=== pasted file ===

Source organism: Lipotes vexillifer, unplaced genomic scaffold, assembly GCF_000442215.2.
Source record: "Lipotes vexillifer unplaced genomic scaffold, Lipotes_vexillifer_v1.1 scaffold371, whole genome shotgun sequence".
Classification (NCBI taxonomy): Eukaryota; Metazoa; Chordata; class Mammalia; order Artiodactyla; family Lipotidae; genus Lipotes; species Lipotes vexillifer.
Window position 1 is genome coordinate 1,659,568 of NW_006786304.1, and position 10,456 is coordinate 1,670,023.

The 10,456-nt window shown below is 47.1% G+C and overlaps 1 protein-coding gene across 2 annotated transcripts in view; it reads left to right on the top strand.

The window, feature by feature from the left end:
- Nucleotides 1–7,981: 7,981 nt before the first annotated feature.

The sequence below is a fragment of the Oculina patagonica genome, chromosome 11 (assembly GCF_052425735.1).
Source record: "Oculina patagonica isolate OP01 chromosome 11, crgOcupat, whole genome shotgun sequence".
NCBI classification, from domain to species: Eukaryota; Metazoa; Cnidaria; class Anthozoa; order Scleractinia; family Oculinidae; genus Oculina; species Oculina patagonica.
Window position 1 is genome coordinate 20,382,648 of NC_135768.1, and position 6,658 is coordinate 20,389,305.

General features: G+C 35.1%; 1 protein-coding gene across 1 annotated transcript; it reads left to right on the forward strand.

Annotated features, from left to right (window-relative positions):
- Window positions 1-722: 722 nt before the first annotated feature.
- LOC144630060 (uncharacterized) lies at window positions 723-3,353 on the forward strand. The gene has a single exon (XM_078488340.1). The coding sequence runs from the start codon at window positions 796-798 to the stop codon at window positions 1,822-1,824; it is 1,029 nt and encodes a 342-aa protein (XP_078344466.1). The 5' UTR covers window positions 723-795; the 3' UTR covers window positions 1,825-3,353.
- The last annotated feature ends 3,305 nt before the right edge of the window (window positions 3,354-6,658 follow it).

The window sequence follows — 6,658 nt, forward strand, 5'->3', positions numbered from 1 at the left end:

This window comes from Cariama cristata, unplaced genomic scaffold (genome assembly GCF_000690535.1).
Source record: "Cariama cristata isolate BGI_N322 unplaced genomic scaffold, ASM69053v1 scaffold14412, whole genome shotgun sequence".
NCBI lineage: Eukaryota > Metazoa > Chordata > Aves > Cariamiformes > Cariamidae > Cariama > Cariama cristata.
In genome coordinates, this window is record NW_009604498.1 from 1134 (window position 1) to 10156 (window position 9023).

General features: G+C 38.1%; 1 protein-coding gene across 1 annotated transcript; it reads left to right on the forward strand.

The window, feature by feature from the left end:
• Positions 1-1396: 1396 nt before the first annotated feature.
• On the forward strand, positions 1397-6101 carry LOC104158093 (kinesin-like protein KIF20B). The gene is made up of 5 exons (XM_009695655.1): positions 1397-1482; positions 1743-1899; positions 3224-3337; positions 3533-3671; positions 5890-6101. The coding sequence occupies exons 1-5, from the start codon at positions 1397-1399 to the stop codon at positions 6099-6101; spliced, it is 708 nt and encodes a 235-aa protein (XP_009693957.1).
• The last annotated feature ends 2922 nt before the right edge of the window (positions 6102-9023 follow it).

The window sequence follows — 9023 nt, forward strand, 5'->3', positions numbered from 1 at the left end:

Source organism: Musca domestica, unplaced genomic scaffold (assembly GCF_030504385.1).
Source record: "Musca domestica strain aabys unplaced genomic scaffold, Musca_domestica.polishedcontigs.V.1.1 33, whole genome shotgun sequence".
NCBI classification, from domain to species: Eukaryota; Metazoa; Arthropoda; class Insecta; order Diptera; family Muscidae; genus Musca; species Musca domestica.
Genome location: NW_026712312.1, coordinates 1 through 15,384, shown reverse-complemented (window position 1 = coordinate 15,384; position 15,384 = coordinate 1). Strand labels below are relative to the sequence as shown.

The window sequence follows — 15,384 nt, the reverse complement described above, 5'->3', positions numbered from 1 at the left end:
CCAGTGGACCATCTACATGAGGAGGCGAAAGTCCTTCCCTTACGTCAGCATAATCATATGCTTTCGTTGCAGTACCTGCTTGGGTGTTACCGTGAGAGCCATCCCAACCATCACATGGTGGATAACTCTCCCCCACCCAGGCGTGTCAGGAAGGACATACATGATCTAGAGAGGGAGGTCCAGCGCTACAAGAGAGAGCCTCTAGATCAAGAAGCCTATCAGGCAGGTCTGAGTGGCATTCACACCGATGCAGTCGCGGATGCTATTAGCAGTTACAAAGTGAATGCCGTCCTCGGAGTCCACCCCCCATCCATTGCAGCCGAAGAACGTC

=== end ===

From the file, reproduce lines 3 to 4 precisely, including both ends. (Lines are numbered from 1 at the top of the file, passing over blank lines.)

Classification (NCBI taxonomy): Eukaryota; Metazoa; Chordata; class Mammalia; order Artiodactyla; family Lipotidae; genus Lipotes; species Lipotes vexillifer.
Window position 1 is genome coordinate 1,659,568 of NW_006786304.1, and position 10,456 is coordinate 1,670,023.